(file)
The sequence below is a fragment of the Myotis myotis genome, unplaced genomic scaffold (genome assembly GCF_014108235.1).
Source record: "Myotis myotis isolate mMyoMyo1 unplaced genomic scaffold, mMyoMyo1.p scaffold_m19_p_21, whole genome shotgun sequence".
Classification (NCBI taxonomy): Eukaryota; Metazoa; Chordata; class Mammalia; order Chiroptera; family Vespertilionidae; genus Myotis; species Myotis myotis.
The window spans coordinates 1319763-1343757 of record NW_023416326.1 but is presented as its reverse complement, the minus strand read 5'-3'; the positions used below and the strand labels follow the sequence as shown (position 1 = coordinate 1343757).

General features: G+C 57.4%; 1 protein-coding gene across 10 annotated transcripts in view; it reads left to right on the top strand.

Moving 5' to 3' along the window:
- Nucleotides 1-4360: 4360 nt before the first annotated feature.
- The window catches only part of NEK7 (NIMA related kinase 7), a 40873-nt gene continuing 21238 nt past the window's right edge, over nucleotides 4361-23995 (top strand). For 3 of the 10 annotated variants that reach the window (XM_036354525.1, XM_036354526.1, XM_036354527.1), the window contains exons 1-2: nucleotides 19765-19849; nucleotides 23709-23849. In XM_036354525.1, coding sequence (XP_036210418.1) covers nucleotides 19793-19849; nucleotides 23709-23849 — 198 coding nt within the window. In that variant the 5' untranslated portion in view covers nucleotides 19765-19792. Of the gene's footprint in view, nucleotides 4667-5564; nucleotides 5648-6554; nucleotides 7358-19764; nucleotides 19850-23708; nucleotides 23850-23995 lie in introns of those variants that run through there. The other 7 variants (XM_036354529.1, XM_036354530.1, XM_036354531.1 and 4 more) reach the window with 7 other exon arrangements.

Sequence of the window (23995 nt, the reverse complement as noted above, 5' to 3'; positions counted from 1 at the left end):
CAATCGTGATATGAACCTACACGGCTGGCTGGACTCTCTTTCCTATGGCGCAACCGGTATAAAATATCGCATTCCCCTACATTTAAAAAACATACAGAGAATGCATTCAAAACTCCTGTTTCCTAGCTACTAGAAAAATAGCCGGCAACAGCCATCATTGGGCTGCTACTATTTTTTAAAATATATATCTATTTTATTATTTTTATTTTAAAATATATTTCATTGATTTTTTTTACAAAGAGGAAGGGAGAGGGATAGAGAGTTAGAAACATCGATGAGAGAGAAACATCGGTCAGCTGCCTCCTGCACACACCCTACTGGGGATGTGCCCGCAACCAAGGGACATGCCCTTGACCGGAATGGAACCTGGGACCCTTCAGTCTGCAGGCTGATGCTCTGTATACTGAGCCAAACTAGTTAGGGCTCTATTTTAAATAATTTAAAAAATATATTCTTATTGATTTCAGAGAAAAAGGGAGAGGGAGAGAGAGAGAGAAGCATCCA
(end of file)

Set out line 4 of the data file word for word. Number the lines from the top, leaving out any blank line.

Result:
The window spans coordinates 1319763-1343757 of record NW_023416326.1 but is presented as its reverse complement, the minus strand read 5'-3'; the positions used below and the strand labels follow the sequence as shown (position 1 = coordinate 1343757).